Three months ago German voters rejected the colorless status quo. The two traditional governing parties, the Christian Democratic Union (CDU) and Social Democratic Party (SPD), hemorrhaged votes, together barely collecting half the total, which was down two-thirds from four years before.
The liberal Free Democrats reentered the Bundestag. More dramatically, the right-wing, anti-immigrant Alternative for Germany (AfD) won almost 13 percent of the vote and became the third largest party. The hard left Die Linke and Greens completed the spectrum, leaving a sharply divided body. Counting the Christian Social Union (CSU), which runs only in Bavaria, seven parties now sit in parliament.
The CDU and CSU saw many of their voters shift to the AfD; with an election next year in Bavaria, the CSU is particularly determined to take a tougher stance on immigration. The SDP continued to lose supporters on the moderate left who saw their old party as a shill for Chancellor Angela Merkel’s rule after Martin Schulz, the leader of Germany’s Social Democrats, firmly ruled out a new “grand coalition,” insisting that his party would go into opposition. The FDP also felt used by Chancellor Merkel during its time as coalition partner, which ended in its electoral elimination in 2013.
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For understandable reasons, the (West) Germany reborn from World War II emphasized stability. The Bundestag cannot be easily dissolved and parties must hit a five percent threshold to enter. Until the absorption of East Germany, there was no party to the left of the SPD. Until September, no party to the right of the CDU/CSU sat in the Bundestag.
Chancellor since 2005, Merkel advertised herself as being a pair of “safe hands” for Germany. But she, more than anyone else, is responsible for the rise of the political extremists. By squeezing serious disagreement and debate out of the political system, she destroyed the credibility of the centrist parties, fueling Die Linke and the AfD.
During her first term, Merkel ruthlessly stole issues from the SPD, minimizing the differences between the two parties. That allowed her to win a noteworthy victory in 2009 over her partners after their first grand coalition. She then joined with the FDP, but thwarted its pro-business agenda in their coalition rule through 2013. Having seemingly governed without purpose, the Free Democrats dropped from 14 percent of the vote in the previous election to less than five percent, and thus fell out of the Bundestag. That led to another grand coalition, further mixing the positions of the two parties. Both lost heavily in September; the SPD no longer even looks like a governing party, receiving a dismal one-fifth share of ballots.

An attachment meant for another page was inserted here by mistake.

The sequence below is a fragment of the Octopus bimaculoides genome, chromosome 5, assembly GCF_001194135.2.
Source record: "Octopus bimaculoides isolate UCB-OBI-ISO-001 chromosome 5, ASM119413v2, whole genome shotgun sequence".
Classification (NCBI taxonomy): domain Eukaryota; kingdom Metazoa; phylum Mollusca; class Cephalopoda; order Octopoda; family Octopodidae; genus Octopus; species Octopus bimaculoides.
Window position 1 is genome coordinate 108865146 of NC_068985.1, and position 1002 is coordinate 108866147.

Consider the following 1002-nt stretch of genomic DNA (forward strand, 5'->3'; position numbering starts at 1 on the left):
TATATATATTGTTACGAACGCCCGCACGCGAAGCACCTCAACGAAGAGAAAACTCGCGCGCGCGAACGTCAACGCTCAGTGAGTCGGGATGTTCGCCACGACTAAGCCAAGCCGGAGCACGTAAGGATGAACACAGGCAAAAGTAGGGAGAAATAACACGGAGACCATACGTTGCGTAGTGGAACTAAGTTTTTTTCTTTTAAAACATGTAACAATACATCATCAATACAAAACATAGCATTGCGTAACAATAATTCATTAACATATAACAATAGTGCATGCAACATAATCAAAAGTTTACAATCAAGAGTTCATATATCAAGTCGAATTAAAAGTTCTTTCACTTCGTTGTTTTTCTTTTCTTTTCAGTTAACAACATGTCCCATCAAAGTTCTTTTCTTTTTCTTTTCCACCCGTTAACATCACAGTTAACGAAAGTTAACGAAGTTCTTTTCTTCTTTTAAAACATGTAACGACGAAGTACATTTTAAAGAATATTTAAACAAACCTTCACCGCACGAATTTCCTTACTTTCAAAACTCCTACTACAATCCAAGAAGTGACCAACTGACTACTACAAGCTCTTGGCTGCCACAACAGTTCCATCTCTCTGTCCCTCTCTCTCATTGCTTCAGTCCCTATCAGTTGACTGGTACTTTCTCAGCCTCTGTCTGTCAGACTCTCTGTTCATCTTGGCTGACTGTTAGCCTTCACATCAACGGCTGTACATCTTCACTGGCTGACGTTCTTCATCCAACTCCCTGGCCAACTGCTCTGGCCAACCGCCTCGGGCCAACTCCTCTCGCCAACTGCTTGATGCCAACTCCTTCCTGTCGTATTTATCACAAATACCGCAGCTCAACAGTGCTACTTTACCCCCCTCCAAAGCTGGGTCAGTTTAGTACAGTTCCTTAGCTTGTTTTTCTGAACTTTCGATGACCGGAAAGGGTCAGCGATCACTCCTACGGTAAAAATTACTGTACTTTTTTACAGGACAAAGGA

The issue that proved most damaging was immigration. Amid the onrush of refugees from the Middle East and elsewhere, Germany in 2015 took in a million people, mostly men and mostly Muslim. The social consequences, though not as dire as sometimes forecast, were serious. Merkel’s ratings dropped and the AfD surged. As the number of refugees subsequently dropped the chancellor hoped to repeat her past dominance. But then the CDU/CSU suffered its worst result since 1949, looking good only in comparison with the hapless Social Democrats.
The SPD rejected another turn as junior partner and Merkel placed the AfD beyond the pale, leaving the only option to form a stable government the so-called Jamaica coalition, the CDU/CSU, FDP and Greens, whose combined party colors matched those of the Jamaican flag. But agreement on a common program was hindered by the Greens’ support for immigration, antagonism to economic growth, and enthusiasm for the European Union. The FDP eventually walked out, arguing that the differences were too great—and apparently believing Merkel again was undercutting the Free Democrats.
Germany could run an election repeat, but polls suggest little change in the result, leaving the problem unsolved. Merkel could set up a minority government, seeking support from other parties on an issue-by-issue basis. However, this has never been done in the new Germany and runs against the broad desire for stable governance. So pressure increased on the SDP to reverse course and agree to form another grand coalition.
Schulz soon caved. The party decided to formally enter into discussions with the CDU/CSU at its congress in early December. Andrea Nahles, the SPD Bundestag leader, said that “it’s no more and no less than having talks at the moment.” She also said, “It’s not automatic that we’ll end up in a grand coalition.” Theoretically, the talks could lead to new elections or a CDU/CSU minority government. However, Merkel has dismissed the latter possibilities, and most observers expect another grand coalition to result.